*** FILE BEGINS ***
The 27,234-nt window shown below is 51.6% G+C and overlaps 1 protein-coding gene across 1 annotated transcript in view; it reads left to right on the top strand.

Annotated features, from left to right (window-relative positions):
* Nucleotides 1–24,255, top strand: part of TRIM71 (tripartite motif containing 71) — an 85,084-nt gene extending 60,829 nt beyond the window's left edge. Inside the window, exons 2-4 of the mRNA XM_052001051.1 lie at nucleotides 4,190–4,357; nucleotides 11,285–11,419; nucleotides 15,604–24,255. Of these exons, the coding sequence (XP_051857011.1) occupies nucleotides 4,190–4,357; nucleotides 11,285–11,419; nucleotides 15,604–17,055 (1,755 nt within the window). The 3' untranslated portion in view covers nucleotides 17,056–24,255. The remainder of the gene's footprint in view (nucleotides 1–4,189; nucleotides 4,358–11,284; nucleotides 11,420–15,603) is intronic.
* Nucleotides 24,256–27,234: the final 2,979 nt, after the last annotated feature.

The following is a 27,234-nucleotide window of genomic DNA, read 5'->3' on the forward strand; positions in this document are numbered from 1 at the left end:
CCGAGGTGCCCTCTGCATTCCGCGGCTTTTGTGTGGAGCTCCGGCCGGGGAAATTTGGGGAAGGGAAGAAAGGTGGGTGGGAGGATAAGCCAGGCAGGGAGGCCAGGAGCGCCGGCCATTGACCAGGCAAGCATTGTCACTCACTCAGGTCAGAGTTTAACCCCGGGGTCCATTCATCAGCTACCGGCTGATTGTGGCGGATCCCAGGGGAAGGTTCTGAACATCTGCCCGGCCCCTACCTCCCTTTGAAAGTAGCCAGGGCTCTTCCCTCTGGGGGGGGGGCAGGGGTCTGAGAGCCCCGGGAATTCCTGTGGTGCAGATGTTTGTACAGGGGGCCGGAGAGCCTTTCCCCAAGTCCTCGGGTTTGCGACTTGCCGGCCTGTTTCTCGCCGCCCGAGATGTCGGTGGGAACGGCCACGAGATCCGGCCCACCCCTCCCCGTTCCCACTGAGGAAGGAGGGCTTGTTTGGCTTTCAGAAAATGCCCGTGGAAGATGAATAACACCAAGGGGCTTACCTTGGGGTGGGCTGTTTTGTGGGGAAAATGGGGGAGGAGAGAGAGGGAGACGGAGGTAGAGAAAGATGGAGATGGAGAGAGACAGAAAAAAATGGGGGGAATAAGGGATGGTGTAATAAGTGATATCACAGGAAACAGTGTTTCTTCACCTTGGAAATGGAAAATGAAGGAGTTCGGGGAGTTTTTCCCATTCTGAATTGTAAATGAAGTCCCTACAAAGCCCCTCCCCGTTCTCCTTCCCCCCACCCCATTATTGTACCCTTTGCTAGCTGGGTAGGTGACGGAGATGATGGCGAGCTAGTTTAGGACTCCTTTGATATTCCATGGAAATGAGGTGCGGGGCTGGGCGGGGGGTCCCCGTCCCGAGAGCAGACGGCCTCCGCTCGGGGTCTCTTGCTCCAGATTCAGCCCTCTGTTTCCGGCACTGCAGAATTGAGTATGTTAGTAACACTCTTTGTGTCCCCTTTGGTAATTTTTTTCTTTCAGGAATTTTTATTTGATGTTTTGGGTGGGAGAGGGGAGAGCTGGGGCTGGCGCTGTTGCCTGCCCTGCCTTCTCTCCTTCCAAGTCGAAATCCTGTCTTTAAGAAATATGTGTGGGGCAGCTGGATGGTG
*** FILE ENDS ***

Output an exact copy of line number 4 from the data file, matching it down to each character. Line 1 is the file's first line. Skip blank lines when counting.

* Nucleotides 24,256–27,234: the final 2,979 nt, after the last annotated feature.